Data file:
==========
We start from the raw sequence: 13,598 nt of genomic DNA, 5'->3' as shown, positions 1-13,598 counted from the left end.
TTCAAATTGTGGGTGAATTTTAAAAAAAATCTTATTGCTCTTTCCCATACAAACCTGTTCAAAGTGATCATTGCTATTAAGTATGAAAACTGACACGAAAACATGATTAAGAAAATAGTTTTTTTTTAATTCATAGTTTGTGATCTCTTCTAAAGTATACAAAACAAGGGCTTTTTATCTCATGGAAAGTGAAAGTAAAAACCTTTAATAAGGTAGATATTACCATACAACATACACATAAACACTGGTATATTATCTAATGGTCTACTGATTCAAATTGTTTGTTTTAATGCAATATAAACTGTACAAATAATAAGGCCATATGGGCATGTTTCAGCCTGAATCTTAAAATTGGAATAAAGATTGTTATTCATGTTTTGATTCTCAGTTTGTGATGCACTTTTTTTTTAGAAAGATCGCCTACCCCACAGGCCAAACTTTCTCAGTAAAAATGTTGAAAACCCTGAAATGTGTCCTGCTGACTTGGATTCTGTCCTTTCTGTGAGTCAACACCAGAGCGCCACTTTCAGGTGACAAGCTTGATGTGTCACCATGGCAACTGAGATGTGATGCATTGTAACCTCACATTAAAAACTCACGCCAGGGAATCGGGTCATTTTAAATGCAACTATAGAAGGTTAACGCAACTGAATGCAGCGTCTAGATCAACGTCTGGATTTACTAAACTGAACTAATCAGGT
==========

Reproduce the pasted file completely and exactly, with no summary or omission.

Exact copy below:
We start from the raw sequence: 13,598 nt of genomic DNA, 5'->3' as shown, positions 1-13,598 counted from the left end.
TTCAAATTGTGGGTGAATTTTAAAAAAAATCTTATTGCTCTTTCCCATACAAACCTGTTCAAAGTGATCATTGCTATTAAGTATGAAAACTGACACGAAAACATGATTAAGAAAATAGTTTTTTTTTAATTCATAGTTTGTGATCTCTTCTAAAGTATACAAAACAAGGGCTTTTTATCTCATGGAAAGTGAAAGTAAAAACCTTTAATAAGGTAGATATTACCATACAACATACACATAAACACTGGTATATTATCTAATGGTCTACTGATTCAAATTGTTTGTTTTAATGCAATATAAACTGTACAAATAATAAGGCCATATGGGCATGTTTCAGCCTGAATCTTAAAATTGGAATAAAGATTGTTATTCATGTTTTGATTCTCAGTTTGTGATGCACTTTTTTTTTAGAAAGATCGCCTACCCCACAGGCCAAACTTTCTCAGTAAAAATGTTGAAAACCCTGAAATGTGTCCTGCTGACTTGGATTCTGTCCTTTCTGTGAGTCAACACCAGAGCGCCACTTTCAGGTGACAAGCTTGATGTGTCACCATGGCAACTGAGATGTGATGCATTGTAACCTCACATTAAAAACTCACGCCAGGGAATCGGGTCATTTTAAATGCAACTATAGAAGGTTAACGCAACTGAATGCAGCGTCTAGATCAACGTCTGGATTTACTAAACTGAACTAATCAGGT